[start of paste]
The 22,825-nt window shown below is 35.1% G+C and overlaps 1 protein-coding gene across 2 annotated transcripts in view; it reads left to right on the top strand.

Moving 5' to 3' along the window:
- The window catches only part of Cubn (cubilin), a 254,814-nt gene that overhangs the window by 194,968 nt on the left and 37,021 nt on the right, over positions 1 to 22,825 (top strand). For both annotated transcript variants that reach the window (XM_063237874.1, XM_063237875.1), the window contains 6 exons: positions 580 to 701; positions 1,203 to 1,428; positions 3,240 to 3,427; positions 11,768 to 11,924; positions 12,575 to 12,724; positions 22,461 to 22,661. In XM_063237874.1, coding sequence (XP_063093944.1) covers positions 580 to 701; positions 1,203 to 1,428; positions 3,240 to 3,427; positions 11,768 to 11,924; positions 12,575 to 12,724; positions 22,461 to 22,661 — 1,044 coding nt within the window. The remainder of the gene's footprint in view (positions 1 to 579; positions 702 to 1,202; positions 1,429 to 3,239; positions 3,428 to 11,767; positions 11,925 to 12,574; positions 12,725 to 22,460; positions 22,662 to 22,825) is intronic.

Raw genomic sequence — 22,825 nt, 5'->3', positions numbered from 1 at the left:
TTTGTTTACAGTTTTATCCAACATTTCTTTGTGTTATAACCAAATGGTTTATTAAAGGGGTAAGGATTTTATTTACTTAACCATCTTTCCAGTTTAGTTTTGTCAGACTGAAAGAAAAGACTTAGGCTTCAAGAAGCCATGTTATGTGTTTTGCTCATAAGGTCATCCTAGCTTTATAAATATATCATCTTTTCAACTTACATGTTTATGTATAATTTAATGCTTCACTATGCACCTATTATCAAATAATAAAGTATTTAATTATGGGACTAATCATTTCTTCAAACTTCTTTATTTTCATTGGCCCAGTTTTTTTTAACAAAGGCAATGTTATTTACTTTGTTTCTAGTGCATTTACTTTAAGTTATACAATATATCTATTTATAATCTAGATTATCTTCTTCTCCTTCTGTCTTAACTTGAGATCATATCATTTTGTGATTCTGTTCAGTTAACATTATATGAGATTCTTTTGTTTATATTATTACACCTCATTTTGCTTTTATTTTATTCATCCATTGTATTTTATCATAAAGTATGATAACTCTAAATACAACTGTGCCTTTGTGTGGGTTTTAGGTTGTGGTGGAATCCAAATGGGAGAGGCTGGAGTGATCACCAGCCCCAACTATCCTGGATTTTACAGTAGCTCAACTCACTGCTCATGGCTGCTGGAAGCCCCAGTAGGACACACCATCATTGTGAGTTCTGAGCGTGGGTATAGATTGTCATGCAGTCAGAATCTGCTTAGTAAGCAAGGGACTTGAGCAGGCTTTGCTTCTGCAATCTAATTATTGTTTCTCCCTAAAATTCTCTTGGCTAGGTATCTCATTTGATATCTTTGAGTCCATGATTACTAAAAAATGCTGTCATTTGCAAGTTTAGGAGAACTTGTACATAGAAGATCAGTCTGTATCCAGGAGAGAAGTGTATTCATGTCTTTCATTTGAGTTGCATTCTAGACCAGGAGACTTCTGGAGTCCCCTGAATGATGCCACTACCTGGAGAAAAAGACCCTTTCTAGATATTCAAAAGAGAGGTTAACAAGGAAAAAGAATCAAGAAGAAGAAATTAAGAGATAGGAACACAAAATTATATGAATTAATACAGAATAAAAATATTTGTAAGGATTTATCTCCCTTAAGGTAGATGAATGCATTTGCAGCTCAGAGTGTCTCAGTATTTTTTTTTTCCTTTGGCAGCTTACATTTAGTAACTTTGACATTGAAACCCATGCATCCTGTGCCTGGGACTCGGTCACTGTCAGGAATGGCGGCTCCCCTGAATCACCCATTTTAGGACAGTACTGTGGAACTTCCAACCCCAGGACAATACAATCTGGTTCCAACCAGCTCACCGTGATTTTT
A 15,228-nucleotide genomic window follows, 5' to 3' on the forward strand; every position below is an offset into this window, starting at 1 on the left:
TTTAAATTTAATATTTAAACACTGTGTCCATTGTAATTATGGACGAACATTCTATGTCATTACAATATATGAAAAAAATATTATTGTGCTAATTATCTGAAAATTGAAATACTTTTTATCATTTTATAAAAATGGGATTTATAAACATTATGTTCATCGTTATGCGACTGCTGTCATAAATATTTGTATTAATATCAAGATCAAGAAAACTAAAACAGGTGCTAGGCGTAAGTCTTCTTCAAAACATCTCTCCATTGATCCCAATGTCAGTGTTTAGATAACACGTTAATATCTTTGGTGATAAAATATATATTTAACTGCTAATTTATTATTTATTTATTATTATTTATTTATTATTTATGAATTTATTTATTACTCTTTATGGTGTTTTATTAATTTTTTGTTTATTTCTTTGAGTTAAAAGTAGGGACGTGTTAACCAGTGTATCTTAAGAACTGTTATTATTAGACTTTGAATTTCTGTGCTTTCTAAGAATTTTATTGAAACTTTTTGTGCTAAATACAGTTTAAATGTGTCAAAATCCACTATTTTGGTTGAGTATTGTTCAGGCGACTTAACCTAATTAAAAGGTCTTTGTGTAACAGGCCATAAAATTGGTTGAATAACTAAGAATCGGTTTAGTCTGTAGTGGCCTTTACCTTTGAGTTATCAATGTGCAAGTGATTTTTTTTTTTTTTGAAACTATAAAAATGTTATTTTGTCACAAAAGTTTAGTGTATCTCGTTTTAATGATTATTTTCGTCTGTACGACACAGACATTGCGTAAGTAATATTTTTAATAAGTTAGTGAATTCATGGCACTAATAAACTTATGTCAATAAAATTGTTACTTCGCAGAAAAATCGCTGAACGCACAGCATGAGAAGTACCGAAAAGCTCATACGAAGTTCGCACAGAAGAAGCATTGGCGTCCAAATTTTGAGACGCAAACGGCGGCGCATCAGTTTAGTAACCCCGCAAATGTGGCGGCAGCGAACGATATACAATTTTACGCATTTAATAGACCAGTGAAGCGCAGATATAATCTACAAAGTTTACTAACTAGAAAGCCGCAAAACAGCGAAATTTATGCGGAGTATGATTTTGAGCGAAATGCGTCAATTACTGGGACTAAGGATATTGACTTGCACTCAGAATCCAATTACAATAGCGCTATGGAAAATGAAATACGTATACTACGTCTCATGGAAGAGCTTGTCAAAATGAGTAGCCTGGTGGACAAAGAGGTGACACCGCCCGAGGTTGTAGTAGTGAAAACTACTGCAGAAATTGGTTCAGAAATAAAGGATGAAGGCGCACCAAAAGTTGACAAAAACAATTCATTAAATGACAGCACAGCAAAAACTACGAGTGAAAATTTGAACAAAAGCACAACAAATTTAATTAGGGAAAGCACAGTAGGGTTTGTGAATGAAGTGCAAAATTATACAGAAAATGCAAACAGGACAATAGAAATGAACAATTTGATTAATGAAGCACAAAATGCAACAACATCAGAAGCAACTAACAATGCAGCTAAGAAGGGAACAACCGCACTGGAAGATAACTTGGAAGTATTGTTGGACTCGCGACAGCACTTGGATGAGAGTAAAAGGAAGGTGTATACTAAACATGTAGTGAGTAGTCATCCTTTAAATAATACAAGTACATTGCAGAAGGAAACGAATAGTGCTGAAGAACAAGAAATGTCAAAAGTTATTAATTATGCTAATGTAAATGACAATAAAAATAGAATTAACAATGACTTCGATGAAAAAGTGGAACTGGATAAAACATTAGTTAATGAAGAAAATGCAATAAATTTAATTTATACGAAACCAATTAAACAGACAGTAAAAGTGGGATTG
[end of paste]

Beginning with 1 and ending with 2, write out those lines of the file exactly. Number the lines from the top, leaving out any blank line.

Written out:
The 22,825-nt window shown below is 35.1% G+C and overlaps 1 protein-coding gene across 2 annotated transcripts in view; it reads left to right on the top strand.

Moving 5' to 3' along the window: